MINNEAPOLIS — This week, a 34-year-old South Saint Paul woman was scheduled to stand trial for murder. Monica Gould was accused of providing the drugs that killed a 23-year-old woman in Eden Prairie two years ago.
But the Hennepin County Attorney's Office had to drop charges after the case's key witness died from a drug overdose.
It was a tragic fate that Amy Portillo's family knew the 23-year-old could one day meet.
"Amy was just a beautiful person, but she was self-destructive at times," said Amy's mother Carolyn Joyce.
In August 2021, Amy was found in an Eden Prairie house dead from an overdose, with drug paraphernalia all over.
Carolyn said Amy knew the onus and responsibility of her drug use was on her. But the mother was angered to learn the woman who gave Amy the drugs -- Monica Gould -- gave her fentanyl-laced heroin, presumably without Amy knowing the drugs contained the potent opioid.
"And then allowed her to die on the floor. Amy had Narcan -- that's how exact Amy was about things like that," Carolyn said.
Prosecutors charged Gould with 3rd-degree murder, a charge that can be used against drug dealers.
County attorneys across the state have ramped up these types of prosecutions over the last five years. In 2018, 25 suspected drug dealers were charged with 3rd-degree murder. Last year that number jumped to 62.
The prosecution's case rested on the testimony of Gould's friend Natalie Hersch. The criminal complaint says Hersch drove Gould to the Eden Prairie house, noted the heroin seemed stronger than other heroin, and warned Gould. Then after learning Amy died, Hersch told police Gould expressed guilt and say it was her fault.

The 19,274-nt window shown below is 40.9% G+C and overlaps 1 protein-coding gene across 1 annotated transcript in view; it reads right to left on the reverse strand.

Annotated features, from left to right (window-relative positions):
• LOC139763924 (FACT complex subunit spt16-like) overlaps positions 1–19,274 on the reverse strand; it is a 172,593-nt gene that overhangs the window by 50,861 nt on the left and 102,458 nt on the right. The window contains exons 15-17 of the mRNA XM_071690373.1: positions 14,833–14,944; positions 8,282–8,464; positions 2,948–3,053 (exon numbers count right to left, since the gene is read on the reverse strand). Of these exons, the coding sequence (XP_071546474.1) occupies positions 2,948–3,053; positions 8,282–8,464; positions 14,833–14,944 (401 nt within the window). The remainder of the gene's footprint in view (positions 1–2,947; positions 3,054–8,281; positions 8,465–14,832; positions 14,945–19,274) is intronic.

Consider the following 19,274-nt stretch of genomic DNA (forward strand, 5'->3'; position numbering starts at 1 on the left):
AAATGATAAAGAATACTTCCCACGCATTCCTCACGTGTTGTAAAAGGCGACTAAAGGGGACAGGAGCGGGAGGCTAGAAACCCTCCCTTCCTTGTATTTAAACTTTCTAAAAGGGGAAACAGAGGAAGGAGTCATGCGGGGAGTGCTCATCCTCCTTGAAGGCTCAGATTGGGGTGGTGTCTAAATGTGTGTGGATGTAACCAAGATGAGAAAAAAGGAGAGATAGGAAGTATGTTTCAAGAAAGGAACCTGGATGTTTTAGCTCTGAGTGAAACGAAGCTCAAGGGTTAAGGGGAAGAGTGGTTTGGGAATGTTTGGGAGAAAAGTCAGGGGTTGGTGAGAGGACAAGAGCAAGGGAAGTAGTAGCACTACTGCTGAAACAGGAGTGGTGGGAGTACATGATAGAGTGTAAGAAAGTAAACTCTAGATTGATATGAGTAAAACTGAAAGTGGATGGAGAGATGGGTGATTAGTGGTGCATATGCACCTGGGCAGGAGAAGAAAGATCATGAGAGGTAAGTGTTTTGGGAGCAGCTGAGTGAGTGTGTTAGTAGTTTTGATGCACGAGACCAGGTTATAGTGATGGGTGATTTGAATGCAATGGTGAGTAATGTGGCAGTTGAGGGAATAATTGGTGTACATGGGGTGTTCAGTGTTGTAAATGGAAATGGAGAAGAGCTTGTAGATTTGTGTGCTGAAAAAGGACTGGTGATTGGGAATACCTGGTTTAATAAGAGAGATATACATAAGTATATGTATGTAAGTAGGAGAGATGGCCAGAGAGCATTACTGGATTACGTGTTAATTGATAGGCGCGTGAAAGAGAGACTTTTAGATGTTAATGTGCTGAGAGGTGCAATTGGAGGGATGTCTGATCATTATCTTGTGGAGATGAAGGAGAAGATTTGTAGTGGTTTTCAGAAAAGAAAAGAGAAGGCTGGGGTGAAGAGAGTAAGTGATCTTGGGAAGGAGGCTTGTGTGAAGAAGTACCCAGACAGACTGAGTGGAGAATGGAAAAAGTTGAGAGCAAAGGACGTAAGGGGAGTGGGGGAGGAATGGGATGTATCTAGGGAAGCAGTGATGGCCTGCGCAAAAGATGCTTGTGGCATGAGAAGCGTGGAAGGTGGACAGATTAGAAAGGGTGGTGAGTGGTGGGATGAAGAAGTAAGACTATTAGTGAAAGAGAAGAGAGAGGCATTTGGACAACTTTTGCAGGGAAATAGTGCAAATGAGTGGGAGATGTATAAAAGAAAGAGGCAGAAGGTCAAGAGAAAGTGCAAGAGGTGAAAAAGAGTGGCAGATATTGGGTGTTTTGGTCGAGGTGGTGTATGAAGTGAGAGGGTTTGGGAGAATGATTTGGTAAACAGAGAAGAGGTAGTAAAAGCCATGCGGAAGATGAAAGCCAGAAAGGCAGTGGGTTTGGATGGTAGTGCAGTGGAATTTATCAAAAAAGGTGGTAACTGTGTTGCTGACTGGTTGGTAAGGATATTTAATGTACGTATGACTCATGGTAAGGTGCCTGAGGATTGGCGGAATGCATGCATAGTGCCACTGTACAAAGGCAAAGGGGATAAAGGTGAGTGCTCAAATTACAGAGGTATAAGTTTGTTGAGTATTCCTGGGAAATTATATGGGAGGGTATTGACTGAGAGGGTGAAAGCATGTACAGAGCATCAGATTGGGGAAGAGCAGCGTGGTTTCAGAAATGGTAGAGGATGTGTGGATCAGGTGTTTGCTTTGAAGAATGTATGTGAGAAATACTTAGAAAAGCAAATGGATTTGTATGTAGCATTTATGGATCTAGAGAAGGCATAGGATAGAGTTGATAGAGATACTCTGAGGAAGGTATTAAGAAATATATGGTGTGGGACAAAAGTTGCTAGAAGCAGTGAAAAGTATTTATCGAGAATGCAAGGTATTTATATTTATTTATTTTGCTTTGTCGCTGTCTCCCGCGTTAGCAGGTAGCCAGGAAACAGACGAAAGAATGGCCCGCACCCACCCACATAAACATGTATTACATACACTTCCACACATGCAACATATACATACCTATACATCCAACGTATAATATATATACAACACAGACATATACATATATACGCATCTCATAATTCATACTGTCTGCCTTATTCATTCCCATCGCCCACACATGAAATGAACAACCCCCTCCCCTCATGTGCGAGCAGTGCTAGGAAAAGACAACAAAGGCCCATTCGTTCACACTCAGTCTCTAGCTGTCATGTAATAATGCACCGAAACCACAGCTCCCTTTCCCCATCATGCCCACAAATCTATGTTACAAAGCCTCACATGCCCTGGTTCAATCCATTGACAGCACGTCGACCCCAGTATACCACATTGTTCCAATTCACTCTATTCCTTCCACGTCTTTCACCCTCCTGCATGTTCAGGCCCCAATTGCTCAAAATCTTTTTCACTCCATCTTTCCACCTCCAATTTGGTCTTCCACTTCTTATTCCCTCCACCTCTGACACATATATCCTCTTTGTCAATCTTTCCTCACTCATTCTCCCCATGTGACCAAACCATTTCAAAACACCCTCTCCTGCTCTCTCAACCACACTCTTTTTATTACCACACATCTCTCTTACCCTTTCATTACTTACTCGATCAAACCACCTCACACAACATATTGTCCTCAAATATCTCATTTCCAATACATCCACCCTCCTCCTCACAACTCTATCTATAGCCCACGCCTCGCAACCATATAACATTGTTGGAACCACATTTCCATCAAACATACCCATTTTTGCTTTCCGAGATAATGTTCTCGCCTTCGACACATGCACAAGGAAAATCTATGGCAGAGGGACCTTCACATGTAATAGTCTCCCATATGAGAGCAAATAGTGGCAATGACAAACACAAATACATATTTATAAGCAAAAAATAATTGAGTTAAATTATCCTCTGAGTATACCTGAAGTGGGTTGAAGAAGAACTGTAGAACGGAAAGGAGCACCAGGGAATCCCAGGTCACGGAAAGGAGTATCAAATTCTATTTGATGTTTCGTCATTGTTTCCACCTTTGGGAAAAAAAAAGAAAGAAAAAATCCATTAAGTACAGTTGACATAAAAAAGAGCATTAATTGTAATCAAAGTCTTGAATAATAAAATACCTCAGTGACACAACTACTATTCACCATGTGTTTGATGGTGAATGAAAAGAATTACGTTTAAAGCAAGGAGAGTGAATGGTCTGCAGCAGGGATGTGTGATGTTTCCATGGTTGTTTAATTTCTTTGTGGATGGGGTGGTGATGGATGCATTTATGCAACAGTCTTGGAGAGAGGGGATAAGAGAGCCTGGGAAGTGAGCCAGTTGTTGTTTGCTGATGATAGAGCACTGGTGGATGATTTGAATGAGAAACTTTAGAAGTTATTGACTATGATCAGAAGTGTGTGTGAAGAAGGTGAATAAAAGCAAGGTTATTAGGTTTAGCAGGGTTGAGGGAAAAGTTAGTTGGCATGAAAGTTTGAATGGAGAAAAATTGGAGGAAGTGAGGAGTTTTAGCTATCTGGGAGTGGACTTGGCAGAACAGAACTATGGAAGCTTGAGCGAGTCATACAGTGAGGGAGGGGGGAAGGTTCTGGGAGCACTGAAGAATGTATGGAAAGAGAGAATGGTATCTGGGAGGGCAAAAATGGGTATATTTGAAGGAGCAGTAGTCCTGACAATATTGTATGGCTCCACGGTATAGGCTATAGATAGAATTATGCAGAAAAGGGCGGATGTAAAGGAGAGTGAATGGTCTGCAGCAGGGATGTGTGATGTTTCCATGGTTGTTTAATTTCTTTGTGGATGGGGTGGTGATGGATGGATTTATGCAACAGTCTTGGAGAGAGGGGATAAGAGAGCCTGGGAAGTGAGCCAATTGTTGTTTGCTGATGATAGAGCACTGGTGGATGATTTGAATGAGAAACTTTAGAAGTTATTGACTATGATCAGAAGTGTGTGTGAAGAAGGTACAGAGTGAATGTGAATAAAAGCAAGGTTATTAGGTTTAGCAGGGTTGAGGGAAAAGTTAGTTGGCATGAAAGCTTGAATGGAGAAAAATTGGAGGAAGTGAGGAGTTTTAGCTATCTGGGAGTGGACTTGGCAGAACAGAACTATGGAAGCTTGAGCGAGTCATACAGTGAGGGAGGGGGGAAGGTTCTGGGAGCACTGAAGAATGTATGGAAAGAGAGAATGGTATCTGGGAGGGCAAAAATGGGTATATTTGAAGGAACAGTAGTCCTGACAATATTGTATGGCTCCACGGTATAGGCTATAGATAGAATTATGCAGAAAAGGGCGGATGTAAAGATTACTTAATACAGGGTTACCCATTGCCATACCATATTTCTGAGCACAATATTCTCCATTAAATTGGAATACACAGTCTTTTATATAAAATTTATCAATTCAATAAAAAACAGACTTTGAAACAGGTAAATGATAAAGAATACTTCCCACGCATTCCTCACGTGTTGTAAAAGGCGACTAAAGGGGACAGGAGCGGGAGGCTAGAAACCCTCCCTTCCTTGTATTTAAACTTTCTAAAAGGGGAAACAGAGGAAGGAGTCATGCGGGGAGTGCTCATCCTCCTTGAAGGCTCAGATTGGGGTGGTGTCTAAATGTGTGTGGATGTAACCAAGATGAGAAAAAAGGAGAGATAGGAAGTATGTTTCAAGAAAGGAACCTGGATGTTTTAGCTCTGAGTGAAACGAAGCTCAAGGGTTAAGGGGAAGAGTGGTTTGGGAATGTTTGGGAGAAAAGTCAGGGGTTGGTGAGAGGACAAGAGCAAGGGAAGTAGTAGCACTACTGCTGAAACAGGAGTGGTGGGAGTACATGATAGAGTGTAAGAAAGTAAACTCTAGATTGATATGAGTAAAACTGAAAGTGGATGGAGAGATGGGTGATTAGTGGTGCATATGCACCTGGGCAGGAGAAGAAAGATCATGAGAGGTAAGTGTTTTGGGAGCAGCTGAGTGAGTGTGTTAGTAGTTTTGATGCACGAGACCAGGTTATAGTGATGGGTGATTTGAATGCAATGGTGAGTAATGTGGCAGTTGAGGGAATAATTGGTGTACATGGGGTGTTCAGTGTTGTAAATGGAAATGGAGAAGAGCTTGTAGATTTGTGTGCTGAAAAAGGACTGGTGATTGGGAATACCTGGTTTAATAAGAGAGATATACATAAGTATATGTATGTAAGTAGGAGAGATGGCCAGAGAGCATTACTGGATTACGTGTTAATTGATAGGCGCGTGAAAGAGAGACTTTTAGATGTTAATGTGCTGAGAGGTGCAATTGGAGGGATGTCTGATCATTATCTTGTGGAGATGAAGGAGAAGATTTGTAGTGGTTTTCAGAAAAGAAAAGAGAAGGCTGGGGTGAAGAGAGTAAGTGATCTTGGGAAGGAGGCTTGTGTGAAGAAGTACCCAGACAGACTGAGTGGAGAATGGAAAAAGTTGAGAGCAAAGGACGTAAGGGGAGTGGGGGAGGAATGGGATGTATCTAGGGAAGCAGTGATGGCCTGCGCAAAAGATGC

Then last month, with Gould's trial approaching, Natalie was found dead in a St. Louis Park apartment from a drug overdose involving fentanyl.
So, prosecutors, this week dropped the murder charge against Gould, writing that there's insufficient evidence given the death of an essential witness.
"And my thought was, isn't that convenient," Carolyn said.
Carolyn never wanted Gould locked up forever.
"I just wanted some accountability," she said.
Now Natalie's death is under investigation -- and a search warrant reveals police are checking whether she had recent contact with Gould.
In order to cope with Amy's death, her mom feels she can no longer let herself worry about the courts.
"I just had to let that go," she said.
Since the death of Natalie Hersch is an open investigation, St. Louis Park Police are not commenting on it except to say these types of investigations do take a long time.
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